By Ally P., Red Phoenix international correspondent.
In Massachusetts, prisoners may soon be able to donate their bone marrow and organs in exchange for a reduction of prison time. Democratic Senators from Massachusetts, Carlos Gonzalez and Judith A. Garcia, have proposed House Bill 3822 which would arrange such a scheme.
In simple terms, if an inmate donates bone marrow or an organ, they can receive between 60 days and one year off their sentence. Indeed, on the surface, as so many people consider prison as a means of “paying one’s debt to society,” would not saving the life of a stranger be a great way to give back to society? It would seem to address both the often-excessive sentences and the significant lack of available organs. The US Health Resources and Services Administration notes that 105,800 people are on the transplant waiting list, many of whom specifically require kidneys, and that 17 people die each day waiting for vital organs. If you don’t read into it, it seems like a mutually beneficial arrangement.
Americans’ experiences with the judicial system are often heavily dependent on income, race, and disability. Many people cannot afford to hire a lawyer, particularly people of color and the disabled. Hispanic men are incarcerated at twice the rate of white men, and Black men at seven times the rate of white men. Disabled people make up two-fifths to two-thirds of the prison population and are thus incarcerated at two and a half to four times the rate of the general population. Additionally, 95% of felony convictions are not obtained by means of a trial, but through a plea deal. Innocent people plead guilty to crimes often; 18% of of known exonerees pleaded guilty to crimes they did not commit. Fighting for one’s freedom is costly and there is a risk, especially for the working class, that you could end up with a much lengthier sentence. In addition 65% of known exonerees were people of color, and given the relative wealth disparity between people of color and white people, as well as people of color receiving longer sentences for similar crimes, this statistic should not be surprising.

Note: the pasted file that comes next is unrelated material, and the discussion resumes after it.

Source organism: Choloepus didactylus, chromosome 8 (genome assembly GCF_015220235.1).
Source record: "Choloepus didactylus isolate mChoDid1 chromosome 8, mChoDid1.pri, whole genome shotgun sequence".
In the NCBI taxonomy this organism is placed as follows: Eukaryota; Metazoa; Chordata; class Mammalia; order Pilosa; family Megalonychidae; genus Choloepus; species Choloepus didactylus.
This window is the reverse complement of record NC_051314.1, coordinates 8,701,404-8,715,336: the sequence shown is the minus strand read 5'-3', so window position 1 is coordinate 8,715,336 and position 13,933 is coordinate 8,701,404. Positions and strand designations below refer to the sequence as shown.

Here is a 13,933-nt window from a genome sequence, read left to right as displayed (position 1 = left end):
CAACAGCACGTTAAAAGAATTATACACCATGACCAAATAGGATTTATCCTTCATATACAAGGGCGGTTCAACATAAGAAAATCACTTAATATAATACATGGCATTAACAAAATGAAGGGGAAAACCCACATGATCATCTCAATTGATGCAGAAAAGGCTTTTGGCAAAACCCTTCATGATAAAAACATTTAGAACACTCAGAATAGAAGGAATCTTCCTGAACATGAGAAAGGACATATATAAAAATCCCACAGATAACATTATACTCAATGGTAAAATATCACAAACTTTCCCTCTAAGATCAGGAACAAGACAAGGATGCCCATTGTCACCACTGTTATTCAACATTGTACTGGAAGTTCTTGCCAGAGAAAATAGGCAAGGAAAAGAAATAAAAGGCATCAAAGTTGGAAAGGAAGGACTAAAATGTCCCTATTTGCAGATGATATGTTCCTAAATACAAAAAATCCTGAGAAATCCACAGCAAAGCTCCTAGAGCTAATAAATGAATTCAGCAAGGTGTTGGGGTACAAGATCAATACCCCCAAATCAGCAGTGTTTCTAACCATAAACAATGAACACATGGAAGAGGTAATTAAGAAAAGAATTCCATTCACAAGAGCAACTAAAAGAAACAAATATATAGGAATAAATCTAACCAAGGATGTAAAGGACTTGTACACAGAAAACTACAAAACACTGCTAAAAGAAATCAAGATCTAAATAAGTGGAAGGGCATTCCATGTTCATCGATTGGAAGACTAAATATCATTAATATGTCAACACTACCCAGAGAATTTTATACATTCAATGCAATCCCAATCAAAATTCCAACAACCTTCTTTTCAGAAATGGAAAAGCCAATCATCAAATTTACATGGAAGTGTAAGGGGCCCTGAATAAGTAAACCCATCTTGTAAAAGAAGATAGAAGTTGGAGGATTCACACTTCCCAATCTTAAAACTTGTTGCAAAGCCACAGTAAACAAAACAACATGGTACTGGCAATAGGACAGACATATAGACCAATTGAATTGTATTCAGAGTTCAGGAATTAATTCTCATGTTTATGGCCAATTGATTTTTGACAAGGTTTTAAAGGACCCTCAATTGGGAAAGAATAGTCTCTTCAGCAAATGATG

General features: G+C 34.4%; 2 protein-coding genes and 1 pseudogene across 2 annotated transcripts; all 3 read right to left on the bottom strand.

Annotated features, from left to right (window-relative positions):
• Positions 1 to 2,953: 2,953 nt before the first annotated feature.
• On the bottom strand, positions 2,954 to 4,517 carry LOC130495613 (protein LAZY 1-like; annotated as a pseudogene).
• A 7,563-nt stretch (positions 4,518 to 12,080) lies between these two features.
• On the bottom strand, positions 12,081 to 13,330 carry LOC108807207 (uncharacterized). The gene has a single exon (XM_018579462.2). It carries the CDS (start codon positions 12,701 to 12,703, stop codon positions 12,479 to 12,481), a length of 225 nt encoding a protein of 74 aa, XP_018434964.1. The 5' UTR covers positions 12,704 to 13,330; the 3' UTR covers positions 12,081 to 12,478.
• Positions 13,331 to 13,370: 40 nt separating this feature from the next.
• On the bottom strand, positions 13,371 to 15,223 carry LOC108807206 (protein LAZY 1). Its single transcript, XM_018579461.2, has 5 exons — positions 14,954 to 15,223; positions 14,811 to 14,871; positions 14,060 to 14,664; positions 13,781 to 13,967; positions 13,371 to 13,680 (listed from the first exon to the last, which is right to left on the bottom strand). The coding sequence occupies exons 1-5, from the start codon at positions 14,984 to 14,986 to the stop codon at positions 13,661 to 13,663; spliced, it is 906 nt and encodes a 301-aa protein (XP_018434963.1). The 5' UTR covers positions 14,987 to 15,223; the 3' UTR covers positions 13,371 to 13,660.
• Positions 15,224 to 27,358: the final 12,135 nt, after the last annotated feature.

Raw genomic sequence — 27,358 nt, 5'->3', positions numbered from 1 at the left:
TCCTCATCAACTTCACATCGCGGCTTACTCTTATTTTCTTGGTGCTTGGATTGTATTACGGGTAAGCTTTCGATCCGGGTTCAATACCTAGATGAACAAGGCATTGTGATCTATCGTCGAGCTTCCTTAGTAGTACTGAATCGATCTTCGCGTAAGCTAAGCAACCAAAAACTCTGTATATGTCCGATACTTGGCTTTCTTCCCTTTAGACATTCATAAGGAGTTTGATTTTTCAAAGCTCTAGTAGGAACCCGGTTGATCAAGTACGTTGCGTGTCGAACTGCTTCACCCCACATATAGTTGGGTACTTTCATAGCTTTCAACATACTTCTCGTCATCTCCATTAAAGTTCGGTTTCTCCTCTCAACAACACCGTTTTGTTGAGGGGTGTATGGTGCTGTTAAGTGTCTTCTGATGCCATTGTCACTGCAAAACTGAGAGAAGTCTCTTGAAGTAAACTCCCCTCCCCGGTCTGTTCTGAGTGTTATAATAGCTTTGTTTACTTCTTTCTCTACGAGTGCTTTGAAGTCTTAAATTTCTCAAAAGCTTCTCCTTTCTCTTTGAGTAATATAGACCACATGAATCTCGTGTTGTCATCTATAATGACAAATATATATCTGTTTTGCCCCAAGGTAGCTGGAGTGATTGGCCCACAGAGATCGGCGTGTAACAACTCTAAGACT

This bill exploits working people – particularly people of color and disabled people – who are in desperate circumstances, offering for them to give up their organs in exchange for their freedom. It is frankly barbaric. So, I ask then, would you give up a kidney for a year of freedom, a year sooner with your family, a year sooner to see your spouse and kids? I would, and I imagine so would many others in such a precarious situation.
The real question of the matter is, what is to be done to address these situations? On the prison front, it is unlikely that prison abolition can occur under capitalism. However, the abolition of private prisons in conjunction with community control of police, as advocated for by the American Party of Labor, would greatly improve these circumstances. In terms of organ donation, it is difficult to imagine any sort of reward which could be applied for such donation under capitalism that would not be highly exploitative. Indeed, the US federal government recognizes this and has made it illegal to buy or sell organs. What can be done, at least as a start, is to create a system in which organ donation registration is the default which people can willingly opt-out of, rather than the opt-in system that we have now. Many countries do this already, and in the US roughly 90% of adults support organ donation, yet only 60% are registered as donors. This minor change would significantly increase the availability of organs and would be a very basic and practical first step in solving this long and complicated problem.
Categories: U.S. News